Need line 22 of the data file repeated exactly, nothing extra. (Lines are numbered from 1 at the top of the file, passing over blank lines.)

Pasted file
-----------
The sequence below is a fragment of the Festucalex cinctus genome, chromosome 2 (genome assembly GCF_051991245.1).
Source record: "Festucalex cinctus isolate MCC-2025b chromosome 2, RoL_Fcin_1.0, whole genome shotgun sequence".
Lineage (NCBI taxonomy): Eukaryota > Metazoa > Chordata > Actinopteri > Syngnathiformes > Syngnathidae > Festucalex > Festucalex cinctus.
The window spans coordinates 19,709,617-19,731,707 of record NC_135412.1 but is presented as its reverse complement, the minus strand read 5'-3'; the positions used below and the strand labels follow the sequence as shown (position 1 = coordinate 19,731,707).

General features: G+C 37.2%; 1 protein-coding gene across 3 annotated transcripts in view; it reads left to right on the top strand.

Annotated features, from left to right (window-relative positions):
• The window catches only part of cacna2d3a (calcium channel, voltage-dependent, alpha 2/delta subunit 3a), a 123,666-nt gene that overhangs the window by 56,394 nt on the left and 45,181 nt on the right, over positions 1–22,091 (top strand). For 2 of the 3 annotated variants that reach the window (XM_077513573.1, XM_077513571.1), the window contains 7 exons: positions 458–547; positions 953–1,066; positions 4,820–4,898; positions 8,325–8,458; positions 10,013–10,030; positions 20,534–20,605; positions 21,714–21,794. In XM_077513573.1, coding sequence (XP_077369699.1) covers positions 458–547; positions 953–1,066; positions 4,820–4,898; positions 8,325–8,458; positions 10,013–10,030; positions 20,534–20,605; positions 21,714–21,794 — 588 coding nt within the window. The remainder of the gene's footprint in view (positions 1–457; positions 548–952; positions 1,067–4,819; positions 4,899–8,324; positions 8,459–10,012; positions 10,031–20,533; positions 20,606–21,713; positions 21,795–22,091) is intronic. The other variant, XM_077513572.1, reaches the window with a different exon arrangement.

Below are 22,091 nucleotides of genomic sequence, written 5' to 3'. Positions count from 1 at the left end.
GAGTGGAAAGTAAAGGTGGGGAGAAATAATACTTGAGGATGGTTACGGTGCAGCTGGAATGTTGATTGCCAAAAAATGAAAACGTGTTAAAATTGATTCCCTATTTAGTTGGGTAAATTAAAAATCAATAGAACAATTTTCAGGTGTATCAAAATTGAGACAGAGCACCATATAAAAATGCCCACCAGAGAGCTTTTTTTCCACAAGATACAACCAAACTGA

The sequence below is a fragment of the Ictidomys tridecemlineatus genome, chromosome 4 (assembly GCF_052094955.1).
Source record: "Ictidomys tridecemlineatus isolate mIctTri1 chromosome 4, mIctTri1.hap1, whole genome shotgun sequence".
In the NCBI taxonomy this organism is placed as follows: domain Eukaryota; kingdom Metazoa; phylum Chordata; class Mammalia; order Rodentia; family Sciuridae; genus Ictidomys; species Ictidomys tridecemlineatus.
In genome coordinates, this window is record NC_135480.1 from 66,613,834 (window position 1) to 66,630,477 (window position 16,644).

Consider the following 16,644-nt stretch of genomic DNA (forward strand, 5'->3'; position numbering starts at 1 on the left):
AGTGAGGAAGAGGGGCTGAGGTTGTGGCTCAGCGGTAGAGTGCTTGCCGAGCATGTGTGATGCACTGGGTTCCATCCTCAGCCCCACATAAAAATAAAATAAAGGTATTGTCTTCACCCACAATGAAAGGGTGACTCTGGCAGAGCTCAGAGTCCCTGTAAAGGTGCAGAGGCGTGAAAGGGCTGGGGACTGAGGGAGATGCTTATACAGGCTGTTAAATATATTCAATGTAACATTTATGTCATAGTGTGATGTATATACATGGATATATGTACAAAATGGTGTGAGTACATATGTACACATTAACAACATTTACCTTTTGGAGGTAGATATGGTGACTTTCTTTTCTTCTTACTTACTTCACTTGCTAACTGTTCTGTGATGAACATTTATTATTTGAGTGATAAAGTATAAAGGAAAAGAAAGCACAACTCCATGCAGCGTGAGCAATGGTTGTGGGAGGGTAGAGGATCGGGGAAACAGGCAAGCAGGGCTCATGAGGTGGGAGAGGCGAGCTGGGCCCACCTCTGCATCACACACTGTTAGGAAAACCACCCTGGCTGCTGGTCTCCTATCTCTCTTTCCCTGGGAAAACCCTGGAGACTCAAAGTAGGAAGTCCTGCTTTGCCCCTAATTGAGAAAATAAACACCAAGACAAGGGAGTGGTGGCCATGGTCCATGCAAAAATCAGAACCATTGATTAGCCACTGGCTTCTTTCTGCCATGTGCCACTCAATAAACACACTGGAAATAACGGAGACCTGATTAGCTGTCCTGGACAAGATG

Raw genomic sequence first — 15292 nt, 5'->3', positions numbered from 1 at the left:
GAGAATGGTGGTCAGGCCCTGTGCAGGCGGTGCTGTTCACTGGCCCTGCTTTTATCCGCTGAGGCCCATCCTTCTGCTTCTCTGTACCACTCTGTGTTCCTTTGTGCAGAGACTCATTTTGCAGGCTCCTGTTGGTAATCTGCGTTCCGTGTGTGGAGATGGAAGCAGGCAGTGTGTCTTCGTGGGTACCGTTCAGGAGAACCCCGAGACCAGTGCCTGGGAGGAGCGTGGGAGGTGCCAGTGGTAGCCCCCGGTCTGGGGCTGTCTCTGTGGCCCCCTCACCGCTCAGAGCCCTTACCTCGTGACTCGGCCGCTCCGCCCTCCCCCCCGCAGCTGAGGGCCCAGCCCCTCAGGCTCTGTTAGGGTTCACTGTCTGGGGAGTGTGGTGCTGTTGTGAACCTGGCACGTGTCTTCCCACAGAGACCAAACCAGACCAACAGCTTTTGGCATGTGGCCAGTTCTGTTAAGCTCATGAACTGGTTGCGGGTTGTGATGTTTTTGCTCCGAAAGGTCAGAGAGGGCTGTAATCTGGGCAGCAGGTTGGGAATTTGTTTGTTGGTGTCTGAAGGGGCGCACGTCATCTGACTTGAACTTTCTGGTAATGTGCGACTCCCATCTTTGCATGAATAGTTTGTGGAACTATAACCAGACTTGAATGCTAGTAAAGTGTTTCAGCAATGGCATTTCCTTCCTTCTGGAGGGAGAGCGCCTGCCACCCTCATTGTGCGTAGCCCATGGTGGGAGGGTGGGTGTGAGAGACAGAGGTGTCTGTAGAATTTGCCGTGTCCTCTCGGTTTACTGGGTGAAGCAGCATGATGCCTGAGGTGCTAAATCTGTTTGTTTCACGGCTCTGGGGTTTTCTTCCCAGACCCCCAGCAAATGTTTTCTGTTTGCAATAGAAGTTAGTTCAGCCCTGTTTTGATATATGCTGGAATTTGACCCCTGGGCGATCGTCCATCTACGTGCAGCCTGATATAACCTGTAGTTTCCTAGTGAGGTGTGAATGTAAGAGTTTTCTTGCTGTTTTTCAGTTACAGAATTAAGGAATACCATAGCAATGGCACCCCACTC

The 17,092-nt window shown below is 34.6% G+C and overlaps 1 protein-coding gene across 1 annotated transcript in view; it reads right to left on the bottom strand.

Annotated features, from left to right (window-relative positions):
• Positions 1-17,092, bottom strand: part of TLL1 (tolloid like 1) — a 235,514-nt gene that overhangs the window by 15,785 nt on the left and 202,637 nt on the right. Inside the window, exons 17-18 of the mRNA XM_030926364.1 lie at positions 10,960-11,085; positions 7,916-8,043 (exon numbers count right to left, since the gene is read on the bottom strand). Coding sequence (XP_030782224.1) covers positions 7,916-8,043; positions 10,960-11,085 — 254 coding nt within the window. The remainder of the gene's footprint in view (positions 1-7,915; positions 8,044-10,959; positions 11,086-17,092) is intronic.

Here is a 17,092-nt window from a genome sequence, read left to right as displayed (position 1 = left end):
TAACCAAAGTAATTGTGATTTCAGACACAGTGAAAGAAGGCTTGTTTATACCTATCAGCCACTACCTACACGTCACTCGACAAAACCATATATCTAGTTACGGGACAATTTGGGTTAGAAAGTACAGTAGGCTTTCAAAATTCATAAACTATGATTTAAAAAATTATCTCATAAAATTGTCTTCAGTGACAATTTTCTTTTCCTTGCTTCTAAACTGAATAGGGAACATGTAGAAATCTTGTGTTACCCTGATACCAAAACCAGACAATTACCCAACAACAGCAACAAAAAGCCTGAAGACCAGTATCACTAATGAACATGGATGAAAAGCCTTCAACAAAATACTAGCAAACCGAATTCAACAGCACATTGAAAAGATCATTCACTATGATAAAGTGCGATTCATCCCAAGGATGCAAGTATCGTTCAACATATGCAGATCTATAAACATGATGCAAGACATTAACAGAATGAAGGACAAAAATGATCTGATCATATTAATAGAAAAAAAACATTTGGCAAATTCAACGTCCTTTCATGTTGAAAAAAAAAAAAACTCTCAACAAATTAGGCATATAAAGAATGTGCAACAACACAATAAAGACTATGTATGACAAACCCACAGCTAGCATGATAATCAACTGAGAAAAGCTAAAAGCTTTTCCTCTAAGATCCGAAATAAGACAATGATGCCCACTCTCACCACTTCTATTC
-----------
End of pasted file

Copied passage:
TAACCAAAGTAATTGTGATTTCAGACACAGTGAAAGAAGGCTTGTTTATACCTATCAGCCACTACCTACACGTCACTCGACAAAACCATATATCTAGTTACGGGACAATTTGGGTTAGAAAGTACAGTAGGCTTTCAAAATTCATAAACTATGATTTAAAAAATTATCTCATAAAATTGTCTTCAGTGACAATTTTCTTTTCCTTGCTTCTAAACTGAATAGGGAACATGTAGAAATCTTGTGTTACCCTGATACCAAAACCAGACAATTACCCAACAACAGCAACAAAAAGCCTGAAGACCAGTATCACTAATGAACATGGATGAAAAGCCTTCAACAAAATACTAGCAAACCGAATTCAACAGCACATTGAAAAGATCATTCACTATGATAAAGTGCGATTCATCCCAAGGATGCAAGTATCGTTCAACATATGCAGATCTATAAACATGATGCAAGACATTAACAGAATGAAGGACAAAAATGATCTGATCATATTAATAGAAAAAAAACATTTGGCAAATTCAACGTCCTTTCATGTTGAAAAAAAAAAAAACTCTCAACAAATTAGGCATATAAAGAATGTGCAACAACACAATAAAGACTATGTATGACAAACCCACAGCTAGCATGATAATCAACTGAGAAAAGCTAAAAGCTTTTCCTCTAAGATCCGAAATAAGACAATGATGCCCACTCTCACCACTTCTATTC